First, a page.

Mary Halvorson Septet: Illusionary Sea
Guitarist/composer Mary Halvorson has come a remarkably long way in a relatively short time. Following jazz studies at Wesleyan University and the New School, she began making a name for herself in New York jazz circles and during the past decade has worked with an impressive range of artists and established a number of bands. Currently active are trio (the guitarist with bassist John Hébert and drummer Ches Smith) and quintet outfits (trumpeter Jonathan Finlayson and alto saxophonist Jon Irabagon added to the trio) as well as a chamber-jazz duo she co-leads with violist Jessica Pavone; Halvorson also regularly plays in bands led by Tim Berne, Myra Melford, and Anthony Braxton, among others. Her latest release Illusionary Sea is not only her fourth album as a leader but the debut recording of her seven-piece ensemble, which expands upon the quintet with the addition of tenor sax player Ingrid Laubrock and trombonist Jacob Garchik.
Not only has Halvorson built up a strong reputation as a player with her own distinctive voice (not an easy thing to do in a field of music filled with precursors of towering influence), but she's established herself as a formidable composer, as exemplified by the material featured on Dragon's Head (2008), Saturn Sings (2010), and Bending Bridges (2012). The new album also argues strongly for her composing gifts in featuring six originals, with the seventh a cover (the first one, in fact, to appear of any of her albums as leader) of Philip Catherine's “Nairam,” which one of Halvorson's musical heroes, Robert Wyatt, recorded under the title “Maryan” (on Shleep).
She also meets the considerable challenge of writing arrangements for a seven-member ensemble, a tricky thing to do in general but even more so when the players' individual voices are so powerful. Hearing the way their lines are woven into her intricate yet eminently musical compositions provides one of the album's greatest pleasures, and the musicians manage to express their individual voices whilst at the same time establishing a collective identity. An effective balance is struck between formal composition and soloing, but to her credit Halvorson never opts for a simple theme-solos-theme approach; instead, the soloing emerges from within the structure of the composition. That sense of fluidity also extends to arrangements that eschew the familiar practice of one musician soloing and others laying out; instead, throughout Illusionary Sea, when one player solos, the others back the musician with contrapuntal lines, and the music is considerably enriched as a result. As a representative example, the opening title track strikes an excellent balance between formal structure and soloing, with Smith in particular showing just how valuable his technically proficient-yet-loose playing is to the group. Needless to say, the other musicians acquit themselves equally well.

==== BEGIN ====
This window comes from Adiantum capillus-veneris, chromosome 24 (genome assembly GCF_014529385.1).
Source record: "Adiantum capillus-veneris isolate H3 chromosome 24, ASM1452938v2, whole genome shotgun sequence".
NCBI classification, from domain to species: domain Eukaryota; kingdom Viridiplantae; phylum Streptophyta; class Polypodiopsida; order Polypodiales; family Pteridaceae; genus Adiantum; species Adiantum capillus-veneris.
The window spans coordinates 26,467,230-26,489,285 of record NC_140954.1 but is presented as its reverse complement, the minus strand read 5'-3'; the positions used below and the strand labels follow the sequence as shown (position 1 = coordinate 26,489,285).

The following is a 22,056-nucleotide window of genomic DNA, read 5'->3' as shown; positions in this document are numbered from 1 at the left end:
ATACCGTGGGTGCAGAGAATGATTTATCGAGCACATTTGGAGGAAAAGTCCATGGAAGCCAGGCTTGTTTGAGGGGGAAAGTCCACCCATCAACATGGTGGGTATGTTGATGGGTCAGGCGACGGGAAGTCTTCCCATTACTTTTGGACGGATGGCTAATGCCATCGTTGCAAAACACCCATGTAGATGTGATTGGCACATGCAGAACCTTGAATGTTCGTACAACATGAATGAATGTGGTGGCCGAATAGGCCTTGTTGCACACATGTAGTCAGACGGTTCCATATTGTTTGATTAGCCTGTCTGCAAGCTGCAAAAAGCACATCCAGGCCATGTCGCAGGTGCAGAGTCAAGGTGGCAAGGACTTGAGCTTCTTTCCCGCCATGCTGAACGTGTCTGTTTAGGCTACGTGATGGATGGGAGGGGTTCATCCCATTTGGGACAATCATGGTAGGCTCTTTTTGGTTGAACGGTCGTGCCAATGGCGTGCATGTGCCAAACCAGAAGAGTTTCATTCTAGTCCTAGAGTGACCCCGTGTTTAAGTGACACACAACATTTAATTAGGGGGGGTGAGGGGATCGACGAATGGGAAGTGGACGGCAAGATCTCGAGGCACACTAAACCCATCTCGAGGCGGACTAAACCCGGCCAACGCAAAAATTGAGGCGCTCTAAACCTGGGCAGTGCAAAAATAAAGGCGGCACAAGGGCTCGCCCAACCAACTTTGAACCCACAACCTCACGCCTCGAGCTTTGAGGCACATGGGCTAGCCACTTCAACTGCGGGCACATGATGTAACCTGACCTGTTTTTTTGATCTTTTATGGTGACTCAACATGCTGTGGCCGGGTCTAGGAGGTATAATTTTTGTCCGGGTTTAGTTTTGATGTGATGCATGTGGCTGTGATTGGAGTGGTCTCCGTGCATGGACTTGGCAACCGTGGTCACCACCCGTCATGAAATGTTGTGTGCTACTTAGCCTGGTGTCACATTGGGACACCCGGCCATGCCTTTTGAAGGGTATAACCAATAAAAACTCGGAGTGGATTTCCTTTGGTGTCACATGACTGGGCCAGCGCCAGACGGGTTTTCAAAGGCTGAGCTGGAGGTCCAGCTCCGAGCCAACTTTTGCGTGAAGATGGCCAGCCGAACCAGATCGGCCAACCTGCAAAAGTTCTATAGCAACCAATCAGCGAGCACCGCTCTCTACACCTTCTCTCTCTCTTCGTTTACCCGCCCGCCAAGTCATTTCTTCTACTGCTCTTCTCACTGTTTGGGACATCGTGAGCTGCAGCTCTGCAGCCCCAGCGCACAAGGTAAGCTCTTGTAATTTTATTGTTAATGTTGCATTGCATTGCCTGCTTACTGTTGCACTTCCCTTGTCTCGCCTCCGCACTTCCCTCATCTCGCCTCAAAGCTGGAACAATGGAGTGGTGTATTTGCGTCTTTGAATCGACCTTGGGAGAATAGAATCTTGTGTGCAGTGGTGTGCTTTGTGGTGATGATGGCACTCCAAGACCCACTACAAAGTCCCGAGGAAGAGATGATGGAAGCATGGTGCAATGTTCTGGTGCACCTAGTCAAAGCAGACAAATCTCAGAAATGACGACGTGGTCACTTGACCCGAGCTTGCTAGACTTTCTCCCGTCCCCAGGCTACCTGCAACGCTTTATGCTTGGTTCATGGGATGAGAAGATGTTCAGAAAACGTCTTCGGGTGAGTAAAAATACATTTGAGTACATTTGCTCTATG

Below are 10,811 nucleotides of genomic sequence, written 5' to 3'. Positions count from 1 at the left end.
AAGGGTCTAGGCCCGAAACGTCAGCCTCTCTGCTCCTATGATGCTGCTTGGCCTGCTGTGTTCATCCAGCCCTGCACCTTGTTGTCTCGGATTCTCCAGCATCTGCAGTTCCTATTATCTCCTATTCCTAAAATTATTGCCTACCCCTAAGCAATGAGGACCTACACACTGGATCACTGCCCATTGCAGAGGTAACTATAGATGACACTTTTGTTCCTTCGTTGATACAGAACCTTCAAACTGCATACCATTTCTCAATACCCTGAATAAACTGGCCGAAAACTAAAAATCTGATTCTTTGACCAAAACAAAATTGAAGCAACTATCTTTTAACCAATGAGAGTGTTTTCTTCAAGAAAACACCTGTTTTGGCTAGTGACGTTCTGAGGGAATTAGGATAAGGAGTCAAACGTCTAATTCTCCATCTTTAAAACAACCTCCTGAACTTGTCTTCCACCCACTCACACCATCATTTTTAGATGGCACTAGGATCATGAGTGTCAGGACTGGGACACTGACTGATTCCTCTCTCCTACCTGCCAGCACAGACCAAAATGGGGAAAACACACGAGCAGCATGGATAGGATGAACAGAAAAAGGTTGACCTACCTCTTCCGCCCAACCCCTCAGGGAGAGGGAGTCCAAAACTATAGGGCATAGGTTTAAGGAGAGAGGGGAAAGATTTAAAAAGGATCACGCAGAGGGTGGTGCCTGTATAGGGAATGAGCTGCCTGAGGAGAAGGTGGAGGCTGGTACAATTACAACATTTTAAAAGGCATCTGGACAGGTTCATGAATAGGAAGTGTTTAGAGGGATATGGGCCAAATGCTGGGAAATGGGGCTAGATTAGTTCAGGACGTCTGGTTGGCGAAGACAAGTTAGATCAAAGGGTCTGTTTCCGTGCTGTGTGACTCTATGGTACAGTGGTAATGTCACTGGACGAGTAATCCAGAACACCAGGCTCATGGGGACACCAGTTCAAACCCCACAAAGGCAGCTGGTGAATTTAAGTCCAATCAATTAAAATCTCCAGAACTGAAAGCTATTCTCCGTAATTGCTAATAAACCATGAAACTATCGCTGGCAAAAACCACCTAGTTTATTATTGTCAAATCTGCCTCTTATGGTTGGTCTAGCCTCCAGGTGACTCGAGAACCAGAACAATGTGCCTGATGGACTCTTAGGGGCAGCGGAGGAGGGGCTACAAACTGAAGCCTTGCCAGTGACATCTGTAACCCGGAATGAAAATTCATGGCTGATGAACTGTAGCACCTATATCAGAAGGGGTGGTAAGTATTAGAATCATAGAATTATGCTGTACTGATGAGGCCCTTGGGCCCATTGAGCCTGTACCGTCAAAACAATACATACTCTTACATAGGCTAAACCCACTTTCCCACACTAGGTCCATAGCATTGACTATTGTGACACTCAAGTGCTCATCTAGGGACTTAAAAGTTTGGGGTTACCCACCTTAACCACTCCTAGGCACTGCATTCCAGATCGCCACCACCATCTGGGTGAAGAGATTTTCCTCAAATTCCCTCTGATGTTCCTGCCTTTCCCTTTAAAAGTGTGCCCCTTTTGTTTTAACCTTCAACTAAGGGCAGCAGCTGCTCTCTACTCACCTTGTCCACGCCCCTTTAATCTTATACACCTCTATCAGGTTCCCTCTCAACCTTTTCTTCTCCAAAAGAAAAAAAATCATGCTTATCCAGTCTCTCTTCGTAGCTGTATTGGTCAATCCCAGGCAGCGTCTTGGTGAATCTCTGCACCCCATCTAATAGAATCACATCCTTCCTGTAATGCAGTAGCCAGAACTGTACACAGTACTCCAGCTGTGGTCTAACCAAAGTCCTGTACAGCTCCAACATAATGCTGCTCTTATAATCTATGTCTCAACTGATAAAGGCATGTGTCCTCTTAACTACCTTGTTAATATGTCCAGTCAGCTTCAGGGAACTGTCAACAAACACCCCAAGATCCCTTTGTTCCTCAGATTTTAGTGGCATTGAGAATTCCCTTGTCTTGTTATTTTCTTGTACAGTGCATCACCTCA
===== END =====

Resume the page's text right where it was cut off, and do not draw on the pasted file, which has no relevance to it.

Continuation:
Halvorson asserts herself conspicuously in the irreverent “Smiles of Great Men,” her strums and spidery lines putting timbral distance between herself and the horns and her playing growing increasingly bold and scrabbly during the solo; a remarkable solo turn proves ear-catching during “Butterfly Orbit,” and she also contributes some wild skronk to the closing moments of “Four Pages of Robots” and an out-there solo to “Fourth Dimensional Confession.” But while her instrumental presence is strong, Illusionary Sea is not a vehicle for Mary Halvorson the soloist. Instead, the recording's primary focal points are the septet as a collective unit and the compositions. In addition to a memorably warm rendering of “Nairam,” the fifty-minute recording also reveals her affinity for dirge-like forms, as exemplified by “Red Sky Still Sea” and “Fourth Dimensional Confession.”
Halvorson's is an advanced and forward-thinking sensibility; while she might draw from the works of others (there are moments on Illusionary Sea that remind one of Tim Berne, for example, and the intricate arrangements and knotty compositions suggest one conceivably could regard Halvorson and Henry Threadgill as kindred spirits), she's no prisoner of tradition. Instead, the album shows that this fearless guitarist/composer is clearly forging her own distinctive path.